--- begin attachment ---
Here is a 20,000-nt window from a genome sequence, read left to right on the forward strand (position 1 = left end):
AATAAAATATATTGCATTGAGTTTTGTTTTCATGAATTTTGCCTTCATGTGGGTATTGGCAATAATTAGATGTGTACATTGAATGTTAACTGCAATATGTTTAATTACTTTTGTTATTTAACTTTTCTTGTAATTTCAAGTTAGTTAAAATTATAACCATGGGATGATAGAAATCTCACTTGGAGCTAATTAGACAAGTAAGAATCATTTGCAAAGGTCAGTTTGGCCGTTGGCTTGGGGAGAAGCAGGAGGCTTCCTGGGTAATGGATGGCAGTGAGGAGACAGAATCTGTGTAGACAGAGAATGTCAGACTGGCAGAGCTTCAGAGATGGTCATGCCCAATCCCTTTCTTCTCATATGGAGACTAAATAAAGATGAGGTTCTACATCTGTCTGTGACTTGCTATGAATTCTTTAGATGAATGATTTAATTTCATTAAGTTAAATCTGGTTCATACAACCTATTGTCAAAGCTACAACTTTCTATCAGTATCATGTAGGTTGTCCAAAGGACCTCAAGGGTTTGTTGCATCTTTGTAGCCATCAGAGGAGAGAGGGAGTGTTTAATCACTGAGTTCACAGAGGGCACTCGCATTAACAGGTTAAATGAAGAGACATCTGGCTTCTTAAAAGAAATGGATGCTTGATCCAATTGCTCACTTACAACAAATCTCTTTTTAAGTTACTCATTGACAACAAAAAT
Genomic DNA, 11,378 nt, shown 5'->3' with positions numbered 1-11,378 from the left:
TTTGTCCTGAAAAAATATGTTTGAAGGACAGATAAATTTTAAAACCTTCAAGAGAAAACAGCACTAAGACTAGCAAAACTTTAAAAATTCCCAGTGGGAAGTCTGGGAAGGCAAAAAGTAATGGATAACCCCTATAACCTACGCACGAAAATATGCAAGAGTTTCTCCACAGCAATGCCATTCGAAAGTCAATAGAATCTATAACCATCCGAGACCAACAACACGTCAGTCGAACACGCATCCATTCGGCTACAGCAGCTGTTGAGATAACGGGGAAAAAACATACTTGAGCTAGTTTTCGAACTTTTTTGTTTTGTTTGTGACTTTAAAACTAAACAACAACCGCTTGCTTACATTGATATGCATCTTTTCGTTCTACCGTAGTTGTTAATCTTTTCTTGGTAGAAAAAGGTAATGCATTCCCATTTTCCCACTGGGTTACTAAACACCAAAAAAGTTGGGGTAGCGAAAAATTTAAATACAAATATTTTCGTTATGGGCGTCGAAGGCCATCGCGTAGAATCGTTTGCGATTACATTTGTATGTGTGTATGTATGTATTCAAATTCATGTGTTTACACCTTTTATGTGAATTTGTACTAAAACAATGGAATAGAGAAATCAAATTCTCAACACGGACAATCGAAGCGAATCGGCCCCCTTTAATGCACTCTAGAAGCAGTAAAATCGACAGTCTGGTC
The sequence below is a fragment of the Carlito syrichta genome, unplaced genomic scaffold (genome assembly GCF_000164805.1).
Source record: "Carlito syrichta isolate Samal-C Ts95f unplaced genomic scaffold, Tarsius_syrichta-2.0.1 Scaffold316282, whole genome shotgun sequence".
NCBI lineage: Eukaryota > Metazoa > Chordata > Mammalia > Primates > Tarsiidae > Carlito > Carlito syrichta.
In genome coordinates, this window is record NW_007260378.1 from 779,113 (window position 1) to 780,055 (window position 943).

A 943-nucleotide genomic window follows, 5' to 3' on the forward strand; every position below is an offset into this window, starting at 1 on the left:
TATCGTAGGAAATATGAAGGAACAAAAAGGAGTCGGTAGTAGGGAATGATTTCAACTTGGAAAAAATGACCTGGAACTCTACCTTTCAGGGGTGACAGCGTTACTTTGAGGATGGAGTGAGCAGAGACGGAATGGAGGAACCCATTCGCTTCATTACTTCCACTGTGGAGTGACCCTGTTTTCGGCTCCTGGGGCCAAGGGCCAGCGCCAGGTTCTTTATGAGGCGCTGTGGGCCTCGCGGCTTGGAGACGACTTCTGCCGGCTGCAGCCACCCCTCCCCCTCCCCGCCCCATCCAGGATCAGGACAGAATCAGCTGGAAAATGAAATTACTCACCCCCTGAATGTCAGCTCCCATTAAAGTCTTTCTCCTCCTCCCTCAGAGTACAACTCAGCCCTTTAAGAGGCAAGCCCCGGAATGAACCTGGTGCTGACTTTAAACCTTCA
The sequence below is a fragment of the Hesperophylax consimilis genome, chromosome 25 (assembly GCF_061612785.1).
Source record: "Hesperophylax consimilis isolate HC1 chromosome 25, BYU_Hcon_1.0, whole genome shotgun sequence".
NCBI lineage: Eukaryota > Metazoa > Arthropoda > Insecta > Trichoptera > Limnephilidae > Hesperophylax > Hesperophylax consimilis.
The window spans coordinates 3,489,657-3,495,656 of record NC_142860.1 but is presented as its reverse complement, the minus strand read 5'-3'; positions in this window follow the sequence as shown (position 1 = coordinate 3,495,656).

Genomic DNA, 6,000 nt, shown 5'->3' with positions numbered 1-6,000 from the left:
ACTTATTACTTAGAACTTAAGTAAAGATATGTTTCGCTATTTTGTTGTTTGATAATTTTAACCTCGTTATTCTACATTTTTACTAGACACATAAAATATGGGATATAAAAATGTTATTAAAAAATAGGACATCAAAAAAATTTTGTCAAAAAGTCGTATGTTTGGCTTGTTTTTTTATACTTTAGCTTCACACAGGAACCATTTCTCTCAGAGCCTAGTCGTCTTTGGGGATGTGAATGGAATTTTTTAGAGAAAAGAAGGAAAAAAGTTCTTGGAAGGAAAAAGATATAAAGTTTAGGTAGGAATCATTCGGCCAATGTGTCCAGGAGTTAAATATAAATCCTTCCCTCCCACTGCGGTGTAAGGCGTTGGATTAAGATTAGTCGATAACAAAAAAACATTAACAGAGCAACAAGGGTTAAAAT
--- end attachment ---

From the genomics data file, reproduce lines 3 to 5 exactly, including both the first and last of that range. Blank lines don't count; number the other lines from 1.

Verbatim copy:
Genomic DNA, 11,378 nt, shown 5'->3' with positions numbered 1-11,378 from the left:
TTTGTCCTGAAAAAATATGTTTGAAGGACAGATAAATTTTAAAACCTTCAAGAGAAAACAGCACTAAGACTAGCAAAACTTTAAAAATTCCCAGTGGGAAGTCTGGGAAGGCAAAAAGTAATGGATAACCCCTATAACCTACGCACGAAAATATGCAAGAGTTTCTCCACAGCAATGCCATTCGAAAGTCAATAGAATCTATAACCATCCGAGACCAACAACACGTCAGTCGAACACGCATCCATTCGGCTACAGCAGCTGTTGAGATAACGGGGAAAAAACATACTTGAGCTAGTTTTCGAACTTTTTTGTTTTGTTTGTGACTTTAAAACTAAACAACAACCGCTTGCTTACATTGATATGCATCTTTTCGTTCTACCGTAGTTGTTAATCTTTTCTTGGTAGAAAAAGGTAATGCATTCCCATTTTCCCACTGGGTTACTAAACACCAAAAAAGTTGGGGTAGCGAAAAATTTAAATACAAATATTTTCGTTATGGGCGTCGAAGGCCATCGCGTAGAATCGTTTGCGATTACATTTGTATGTGTGTATGTATGTATTCAAATTCATGTGTTTACACCTTTTATGTGAATTTGTACTAAAACAATGGAATAGAGAAATCAAATTCTCAACACGGACAATCGAAGCGAATCGGCCCCCTTTAATGCACTCTAGAAGCAGTAAAATCGACAGTCTGGTC
The sequence below is a fragment of the Carlito syrichta genome, unplaced genomic scaffold (genome assembly GCF_000164805.1).